We are treated, in this prequel to Episode IV, to the story of how criminal malcontent Jyn Erso (Felicity Jones) and Rebel Intelligence Officer Cassian Andor (Diego Luna) team up to steal the plans for the Empire’s latest and greatest weapon of mass destruction – the Death Star. Along the way they find themselves opposed by Death Star Director Orson Krennic (Ben Mendelsohn) who admittedly is somewhat bland compared to Star Wars villains of yore, but worry not because with a supporting cast that includes Mads Mikkelsen, Forrest Whittaker, Jimmy Smits, Alan Tudyk, and Donnie Yen, it’s pretty easy to forgive a less than impressive antagonist.
Make no mistake though – this a film that rings out like the World War Two films of the late forties and fifties in scope with the edge of the “Dirty Dozen.” There’s no way to hide that many of the big name characters are on a one way journey to glory and will do anything to reach that end. The movie really earns its PG-13 rating showing explosive Stormtrooper deaths by the dozens and dizzying space combat that should leave even the most jaded space cowboy enthusiast gasping for breath and holding on to their seat for dear life.
Director Gareth Edwards (“Godzilla”) cites George Lucas as one of his biggest influences, and he uses the fairly tight screenplay by Chris Weitz and Tony Gilroy to great effect. The bottom line here is that while this movie was clearly made for the Star Wars Generation it goes much further in terms of its brutality and violence than any previous film in the franchise. The film looks spectacular in its imagery, showcasing a variety of new planets in a way that makes your most advanced travelogues seem uninspired.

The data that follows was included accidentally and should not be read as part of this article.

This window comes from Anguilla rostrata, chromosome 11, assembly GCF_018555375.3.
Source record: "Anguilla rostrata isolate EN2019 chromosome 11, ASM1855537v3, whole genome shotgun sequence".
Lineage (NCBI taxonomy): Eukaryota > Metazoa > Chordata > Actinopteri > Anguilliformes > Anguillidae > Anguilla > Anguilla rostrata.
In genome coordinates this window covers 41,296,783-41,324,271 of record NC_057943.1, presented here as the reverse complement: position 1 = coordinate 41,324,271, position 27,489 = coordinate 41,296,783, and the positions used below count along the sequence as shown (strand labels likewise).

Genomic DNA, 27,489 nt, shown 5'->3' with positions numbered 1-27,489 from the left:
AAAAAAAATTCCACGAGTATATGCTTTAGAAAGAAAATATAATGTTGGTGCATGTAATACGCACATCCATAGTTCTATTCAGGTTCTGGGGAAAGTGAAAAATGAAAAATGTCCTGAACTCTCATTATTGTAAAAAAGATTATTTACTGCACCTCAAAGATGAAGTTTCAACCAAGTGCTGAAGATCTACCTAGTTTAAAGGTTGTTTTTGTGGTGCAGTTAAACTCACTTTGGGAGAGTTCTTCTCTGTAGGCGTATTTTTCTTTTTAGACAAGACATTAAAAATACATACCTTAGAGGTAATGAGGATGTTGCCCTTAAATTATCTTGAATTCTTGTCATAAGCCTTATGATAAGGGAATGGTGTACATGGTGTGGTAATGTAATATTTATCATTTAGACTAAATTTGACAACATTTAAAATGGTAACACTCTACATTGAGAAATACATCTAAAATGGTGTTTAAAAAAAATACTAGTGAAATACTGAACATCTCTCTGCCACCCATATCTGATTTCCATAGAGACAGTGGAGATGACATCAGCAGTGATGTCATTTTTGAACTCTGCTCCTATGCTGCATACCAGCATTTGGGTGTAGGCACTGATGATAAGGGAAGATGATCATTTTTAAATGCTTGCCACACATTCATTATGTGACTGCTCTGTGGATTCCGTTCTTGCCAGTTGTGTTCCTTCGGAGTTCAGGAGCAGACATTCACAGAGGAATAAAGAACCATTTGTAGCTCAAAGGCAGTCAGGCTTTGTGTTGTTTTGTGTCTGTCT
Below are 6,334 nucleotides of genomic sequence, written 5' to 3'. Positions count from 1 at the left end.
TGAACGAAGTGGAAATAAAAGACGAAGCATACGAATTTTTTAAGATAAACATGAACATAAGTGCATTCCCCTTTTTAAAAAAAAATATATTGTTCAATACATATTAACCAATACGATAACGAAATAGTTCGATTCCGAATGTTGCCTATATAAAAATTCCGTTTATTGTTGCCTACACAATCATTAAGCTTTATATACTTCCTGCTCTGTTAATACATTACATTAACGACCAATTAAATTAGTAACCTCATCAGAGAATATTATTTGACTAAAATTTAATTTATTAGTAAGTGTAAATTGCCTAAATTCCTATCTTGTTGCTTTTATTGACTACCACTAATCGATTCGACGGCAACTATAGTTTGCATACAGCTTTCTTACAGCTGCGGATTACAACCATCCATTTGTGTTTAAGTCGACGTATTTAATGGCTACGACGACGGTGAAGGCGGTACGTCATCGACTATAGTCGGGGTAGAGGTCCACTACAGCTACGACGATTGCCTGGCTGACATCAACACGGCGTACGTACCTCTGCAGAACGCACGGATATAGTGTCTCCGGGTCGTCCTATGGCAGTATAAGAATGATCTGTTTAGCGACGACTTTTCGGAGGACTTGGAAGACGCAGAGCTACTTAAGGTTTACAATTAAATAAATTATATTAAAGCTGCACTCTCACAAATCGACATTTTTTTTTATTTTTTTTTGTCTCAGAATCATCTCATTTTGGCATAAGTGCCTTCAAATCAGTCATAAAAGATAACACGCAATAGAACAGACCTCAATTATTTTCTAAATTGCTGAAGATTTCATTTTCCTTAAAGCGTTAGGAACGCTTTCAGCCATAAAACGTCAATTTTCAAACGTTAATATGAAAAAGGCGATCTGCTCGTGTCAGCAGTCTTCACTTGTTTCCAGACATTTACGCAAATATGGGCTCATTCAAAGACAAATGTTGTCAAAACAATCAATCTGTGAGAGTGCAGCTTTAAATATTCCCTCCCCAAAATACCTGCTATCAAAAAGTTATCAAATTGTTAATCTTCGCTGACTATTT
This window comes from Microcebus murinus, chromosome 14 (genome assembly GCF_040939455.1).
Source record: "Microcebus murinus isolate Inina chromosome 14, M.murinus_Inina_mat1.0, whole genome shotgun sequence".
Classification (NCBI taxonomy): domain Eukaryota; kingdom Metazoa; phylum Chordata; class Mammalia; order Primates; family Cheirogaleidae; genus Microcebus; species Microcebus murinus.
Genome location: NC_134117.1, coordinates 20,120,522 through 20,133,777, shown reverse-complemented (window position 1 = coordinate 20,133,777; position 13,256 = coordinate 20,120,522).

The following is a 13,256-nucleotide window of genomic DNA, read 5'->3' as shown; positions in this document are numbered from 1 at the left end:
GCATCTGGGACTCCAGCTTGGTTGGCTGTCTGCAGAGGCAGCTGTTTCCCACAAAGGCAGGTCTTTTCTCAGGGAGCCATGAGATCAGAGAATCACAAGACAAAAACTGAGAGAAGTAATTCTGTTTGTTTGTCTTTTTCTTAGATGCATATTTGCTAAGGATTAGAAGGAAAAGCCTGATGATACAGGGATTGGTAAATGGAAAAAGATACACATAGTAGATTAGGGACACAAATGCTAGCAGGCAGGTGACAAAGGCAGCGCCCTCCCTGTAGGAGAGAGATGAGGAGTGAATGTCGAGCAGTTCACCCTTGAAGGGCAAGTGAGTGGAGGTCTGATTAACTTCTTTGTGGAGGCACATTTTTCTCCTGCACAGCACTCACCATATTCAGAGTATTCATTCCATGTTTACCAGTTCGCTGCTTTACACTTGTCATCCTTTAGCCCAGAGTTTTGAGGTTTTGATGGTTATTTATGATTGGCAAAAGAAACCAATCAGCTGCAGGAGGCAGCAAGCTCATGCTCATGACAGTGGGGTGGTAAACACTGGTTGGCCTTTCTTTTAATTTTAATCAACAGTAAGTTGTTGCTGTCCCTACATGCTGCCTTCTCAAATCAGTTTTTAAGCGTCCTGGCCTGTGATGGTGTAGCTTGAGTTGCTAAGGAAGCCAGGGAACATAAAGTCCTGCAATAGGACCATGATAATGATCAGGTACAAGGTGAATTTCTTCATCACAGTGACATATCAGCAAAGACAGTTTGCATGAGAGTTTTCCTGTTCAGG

For those that covet Easter eggs, this movie is a virtual smorgasbord of references of all shapes and sizes. I, for one, took special interest in the beautiful costuming and the return of some of my favorite accouterments ranging from old school rebel helmets to Han Solo’s winter coat. I was also astounded at the multitude of nostalgic notes that were jam packed within the movie, and I am sure that die hard fans will find the references simply irresistible.
The film’s few missteps revolve around what I consider a rather uninspired score that highlighted the absence of John Williams. And of course the issue of the CGI recreations of iconic characters Grand Moff Tarkin (Peter Cushing) and Princess Leia Organa (Carrie Fisher). Even in IMAX 3-D the problems were not only evident, but quite frankly made the CGI execution of Jar Jar Binks seem flawless by comparison. This will, of course, be irksome to some fans and special effects enthusiasts, but I found the flaws forgivable in light of the film’s overall undeniable beauty. “Rogue One” lives up to its promise.
With an estimated budget of $200 million and current world wide gross at almost $900 million as of this writing, “Rogue One” ensures a mega-profitable year for Disney and the assurance of many more Star Wars Stories to come. Overall, I give the film an A-.